0Comment|Was this review helpful to you?YesNoReport abuse
on November 14, 2015
Honestly, at first I did not like this book. However, after I got half way in, I started enjoying it more and more. I definitely enjoyed reading about various techniques and the stories of the taxidermists.
0Comment|Was this review helpful to you?YesNoReport abuse
on May 19, 2010
When I saw the title I was intrigued. I suggested it for my book club, knowing there would be objections. It was a fun read, slowing down in parts, but such fascinating subject matter. The author injects her opinion throughout, which is helpful but sometimes annoying.
I found the descriptions to be so clear that I was afraid to eat and read at the same time. A worthwhile read about something of which I knew very little.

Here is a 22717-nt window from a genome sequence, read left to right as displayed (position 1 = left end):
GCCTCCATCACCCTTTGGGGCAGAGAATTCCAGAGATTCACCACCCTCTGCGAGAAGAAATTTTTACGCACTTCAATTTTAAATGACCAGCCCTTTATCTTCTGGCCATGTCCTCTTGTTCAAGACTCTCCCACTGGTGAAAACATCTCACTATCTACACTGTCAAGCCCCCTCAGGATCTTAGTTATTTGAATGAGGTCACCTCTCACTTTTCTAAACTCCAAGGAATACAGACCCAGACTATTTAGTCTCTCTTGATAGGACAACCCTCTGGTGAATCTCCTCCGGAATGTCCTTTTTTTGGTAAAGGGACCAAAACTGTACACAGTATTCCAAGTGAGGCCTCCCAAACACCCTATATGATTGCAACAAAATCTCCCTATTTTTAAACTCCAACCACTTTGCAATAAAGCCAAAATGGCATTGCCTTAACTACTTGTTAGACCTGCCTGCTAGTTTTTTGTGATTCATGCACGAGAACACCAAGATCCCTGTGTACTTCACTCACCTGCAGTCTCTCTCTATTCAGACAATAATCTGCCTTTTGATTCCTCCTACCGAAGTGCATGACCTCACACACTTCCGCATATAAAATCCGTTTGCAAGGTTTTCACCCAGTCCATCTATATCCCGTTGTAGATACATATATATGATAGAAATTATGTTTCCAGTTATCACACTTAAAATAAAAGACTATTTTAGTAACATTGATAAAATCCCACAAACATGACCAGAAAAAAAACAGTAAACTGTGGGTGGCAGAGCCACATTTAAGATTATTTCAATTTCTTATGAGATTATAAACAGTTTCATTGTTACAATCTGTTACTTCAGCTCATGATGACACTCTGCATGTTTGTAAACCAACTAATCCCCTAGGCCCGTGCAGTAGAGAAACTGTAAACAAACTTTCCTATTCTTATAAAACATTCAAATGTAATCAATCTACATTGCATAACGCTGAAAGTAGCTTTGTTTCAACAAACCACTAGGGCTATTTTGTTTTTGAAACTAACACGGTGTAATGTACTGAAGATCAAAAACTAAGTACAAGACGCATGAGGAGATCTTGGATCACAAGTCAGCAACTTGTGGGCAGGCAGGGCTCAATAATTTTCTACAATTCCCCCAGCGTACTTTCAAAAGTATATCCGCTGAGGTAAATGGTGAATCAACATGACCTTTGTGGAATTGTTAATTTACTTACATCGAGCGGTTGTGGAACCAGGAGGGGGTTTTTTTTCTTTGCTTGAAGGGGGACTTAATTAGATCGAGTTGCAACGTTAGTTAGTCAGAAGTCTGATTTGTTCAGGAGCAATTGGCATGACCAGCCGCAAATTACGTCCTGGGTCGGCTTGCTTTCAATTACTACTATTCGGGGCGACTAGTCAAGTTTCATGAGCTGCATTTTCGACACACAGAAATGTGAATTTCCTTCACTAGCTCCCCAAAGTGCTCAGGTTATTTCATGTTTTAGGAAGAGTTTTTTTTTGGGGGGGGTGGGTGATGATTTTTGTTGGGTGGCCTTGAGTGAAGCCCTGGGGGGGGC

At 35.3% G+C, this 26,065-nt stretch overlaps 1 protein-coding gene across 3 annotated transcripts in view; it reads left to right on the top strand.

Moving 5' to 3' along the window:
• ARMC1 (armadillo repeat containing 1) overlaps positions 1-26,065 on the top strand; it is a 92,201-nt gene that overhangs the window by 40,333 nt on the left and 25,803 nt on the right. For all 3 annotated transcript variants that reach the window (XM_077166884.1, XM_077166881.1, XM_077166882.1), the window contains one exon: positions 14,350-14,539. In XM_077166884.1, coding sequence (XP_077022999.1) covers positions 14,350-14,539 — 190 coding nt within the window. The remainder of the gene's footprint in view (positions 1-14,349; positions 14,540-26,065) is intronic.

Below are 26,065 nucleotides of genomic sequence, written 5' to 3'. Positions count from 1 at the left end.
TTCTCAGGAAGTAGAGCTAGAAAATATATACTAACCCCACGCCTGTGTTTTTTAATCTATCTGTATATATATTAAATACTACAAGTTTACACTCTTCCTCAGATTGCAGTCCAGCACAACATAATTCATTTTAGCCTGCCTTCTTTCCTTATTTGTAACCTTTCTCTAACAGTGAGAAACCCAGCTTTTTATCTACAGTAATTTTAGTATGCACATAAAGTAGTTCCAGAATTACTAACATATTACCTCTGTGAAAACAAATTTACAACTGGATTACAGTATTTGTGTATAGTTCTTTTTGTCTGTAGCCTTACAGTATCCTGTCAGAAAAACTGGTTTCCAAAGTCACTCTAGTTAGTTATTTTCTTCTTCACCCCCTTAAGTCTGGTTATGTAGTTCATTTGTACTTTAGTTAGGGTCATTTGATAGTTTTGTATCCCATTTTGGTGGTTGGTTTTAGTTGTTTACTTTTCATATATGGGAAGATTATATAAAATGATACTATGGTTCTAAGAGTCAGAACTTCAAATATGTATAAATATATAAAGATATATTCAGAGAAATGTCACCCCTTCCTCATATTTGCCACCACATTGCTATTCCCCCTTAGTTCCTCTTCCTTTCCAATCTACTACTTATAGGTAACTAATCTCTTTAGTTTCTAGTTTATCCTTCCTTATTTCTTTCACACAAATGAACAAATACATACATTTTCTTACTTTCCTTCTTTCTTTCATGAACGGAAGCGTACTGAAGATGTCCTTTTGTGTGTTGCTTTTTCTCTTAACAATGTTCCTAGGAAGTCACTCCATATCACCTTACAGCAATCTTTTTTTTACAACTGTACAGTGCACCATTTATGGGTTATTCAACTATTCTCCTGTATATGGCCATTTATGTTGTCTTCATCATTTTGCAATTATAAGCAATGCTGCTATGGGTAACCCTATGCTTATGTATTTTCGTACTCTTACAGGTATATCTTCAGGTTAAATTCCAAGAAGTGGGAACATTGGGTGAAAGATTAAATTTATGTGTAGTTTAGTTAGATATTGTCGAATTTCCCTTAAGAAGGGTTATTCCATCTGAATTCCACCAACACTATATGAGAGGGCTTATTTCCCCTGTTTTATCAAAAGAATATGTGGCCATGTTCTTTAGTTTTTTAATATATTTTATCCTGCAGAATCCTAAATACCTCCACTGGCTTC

0Comment|Was this review helpful to you?YesNoReport abuse
on August 11, 2015
This book was a pleasure to read. I have always loved the art of Taxidermy so I was excited to read this. Did not disappoint
0Comment|Was this review helpful to you?YesNoReport abuse
on February 5, 2017
0Comment|Was this review helpful to you?YesNoReport abuse
on June 14, 2010
Melissa Milgrom will take you from the Past to the Present, from the New World to the Old Europe, from dusty museum attics to flashy art galleries, and it will not let you go before your read the last word.
A documented journey through a little-known world, full of interesting facts and witty humor, during which you will meet very human beings.
Take a comfortable seat and enjoy!
0Comment|Was this review helpful to you?YesNoReport abuse